Desert Isle Keeper
For Butter or Worse
For Butter or Worse is a contemporary romance following workplace rivals who fake a relationship for public relations reasons, only to find themselves actually enjoying the charade.
Nina is a female chef in a fairly male-dominated industry, and the last thing she needs is her coworker throwing her under the bus on live TV. Nina knows Leo hated her on sight, and she has no interest in placating his ego, especially given that he isn’t even a chef.
Leo is a businessman trying to keep his family’s restaurant legacy afloat. He’s proud of what his father built, and wants to keep its foundation strong, but he fears he’ll never be respected in the food world. Being on a cooking show was supposed to help the brand, but Leo can’t help sniping back when Nina needles him. Unfortunately, this clash only escalates, culminating in an on-air fight that makes Nina look really, really bad.
When the paparazzi mistakenly believe the caustic coworkers to be a couple, Leo and Nina decide it will be mutually beneficial to fake a relationship to generate good publicity. Their plan just might work, as long as they can keep their mutual loathing under control.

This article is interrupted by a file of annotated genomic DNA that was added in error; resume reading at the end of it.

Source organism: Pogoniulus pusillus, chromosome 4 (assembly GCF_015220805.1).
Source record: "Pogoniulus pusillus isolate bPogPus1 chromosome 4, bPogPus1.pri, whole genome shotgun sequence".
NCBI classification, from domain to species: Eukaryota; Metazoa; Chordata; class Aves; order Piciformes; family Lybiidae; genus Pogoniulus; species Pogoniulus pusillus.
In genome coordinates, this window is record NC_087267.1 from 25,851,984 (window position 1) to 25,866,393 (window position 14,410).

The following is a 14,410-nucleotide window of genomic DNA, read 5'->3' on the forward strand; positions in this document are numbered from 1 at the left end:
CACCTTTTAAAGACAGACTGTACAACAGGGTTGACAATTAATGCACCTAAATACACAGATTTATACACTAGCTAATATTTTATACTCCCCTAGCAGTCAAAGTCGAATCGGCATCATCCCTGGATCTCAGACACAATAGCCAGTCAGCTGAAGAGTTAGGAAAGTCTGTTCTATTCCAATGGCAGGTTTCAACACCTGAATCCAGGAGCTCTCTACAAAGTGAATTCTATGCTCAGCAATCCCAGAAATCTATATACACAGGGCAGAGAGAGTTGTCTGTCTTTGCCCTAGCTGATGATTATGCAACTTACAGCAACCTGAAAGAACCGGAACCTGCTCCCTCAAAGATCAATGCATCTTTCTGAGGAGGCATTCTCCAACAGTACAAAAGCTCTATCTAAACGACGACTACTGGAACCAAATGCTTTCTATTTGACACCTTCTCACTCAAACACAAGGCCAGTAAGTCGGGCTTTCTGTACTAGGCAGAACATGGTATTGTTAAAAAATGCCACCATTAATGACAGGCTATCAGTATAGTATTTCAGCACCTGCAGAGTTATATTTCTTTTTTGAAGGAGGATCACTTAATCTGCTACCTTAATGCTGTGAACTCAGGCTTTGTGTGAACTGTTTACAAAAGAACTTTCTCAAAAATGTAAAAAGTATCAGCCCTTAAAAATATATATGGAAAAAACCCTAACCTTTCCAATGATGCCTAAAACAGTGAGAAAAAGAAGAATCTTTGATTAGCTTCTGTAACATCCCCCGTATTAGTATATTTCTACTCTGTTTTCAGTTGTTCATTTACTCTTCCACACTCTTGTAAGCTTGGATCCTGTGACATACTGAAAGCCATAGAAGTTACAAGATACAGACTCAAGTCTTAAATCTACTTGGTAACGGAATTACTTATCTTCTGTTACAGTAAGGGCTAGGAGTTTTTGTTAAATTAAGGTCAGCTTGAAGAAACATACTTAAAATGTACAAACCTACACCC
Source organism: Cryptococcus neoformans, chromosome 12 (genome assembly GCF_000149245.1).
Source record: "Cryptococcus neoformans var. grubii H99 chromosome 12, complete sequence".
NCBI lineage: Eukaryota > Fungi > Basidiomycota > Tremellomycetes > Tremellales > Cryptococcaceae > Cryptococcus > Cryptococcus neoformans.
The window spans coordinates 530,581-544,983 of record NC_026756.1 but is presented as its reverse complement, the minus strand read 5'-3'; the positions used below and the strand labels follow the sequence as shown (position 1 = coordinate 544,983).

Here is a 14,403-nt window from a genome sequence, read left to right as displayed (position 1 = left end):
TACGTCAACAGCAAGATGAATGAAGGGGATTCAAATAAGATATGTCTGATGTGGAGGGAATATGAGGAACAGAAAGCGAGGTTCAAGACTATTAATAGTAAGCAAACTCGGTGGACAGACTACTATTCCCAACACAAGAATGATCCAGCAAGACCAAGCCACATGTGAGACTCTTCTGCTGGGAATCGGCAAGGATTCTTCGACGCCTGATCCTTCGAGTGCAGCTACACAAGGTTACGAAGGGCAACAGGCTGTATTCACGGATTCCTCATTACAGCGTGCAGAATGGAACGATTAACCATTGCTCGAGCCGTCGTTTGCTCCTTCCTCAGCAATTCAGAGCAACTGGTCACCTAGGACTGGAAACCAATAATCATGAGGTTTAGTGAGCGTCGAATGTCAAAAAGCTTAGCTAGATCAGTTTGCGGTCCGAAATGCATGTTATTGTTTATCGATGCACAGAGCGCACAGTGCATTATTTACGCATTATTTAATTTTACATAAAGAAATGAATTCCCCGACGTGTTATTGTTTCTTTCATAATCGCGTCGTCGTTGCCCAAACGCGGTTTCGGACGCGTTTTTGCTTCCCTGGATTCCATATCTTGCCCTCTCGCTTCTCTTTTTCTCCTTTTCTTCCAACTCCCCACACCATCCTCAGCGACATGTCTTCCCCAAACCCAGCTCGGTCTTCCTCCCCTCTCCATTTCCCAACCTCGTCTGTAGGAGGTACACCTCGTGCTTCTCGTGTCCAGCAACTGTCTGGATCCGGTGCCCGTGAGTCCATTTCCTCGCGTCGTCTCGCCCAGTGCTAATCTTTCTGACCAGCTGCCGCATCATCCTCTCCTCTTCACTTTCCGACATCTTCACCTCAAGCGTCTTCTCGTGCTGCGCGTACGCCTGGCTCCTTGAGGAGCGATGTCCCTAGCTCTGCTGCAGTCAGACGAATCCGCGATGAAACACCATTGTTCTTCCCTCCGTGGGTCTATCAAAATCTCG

I loved this book, which contains so many of my favorite things: mental health representation, rivals to lovers, reality television and well-written secondary characters. In particular, the depiction of anxiety is poignant and important and I found the families of the main characters to be very real; they add to the narrative without drawing too much attention away from the plot.
The workplace animosity works really well here. It’s sometimes difficult to pull off a realistic antagonism without assigning too much blame to one character, but I really enjoyed the way the characters’ conflict plays out. Both of the main characters experience a lot of growth, though Leo probably takes center stage at times. I really loved him, though, he’s deeply complex, and it’s easy to like him when reading from his perspective. Nina is also really special; she goes through a lot but never fails to advocate for herself. I loved that she’s unapologetic about her ambition and her desire to succeed. Her frustration with how she is perceived is super relatable, even if you’re not a reality television host.
For Butter or Worse is a delightful read with both humorous moments and serious notes that make the happily ever after all the sweeter.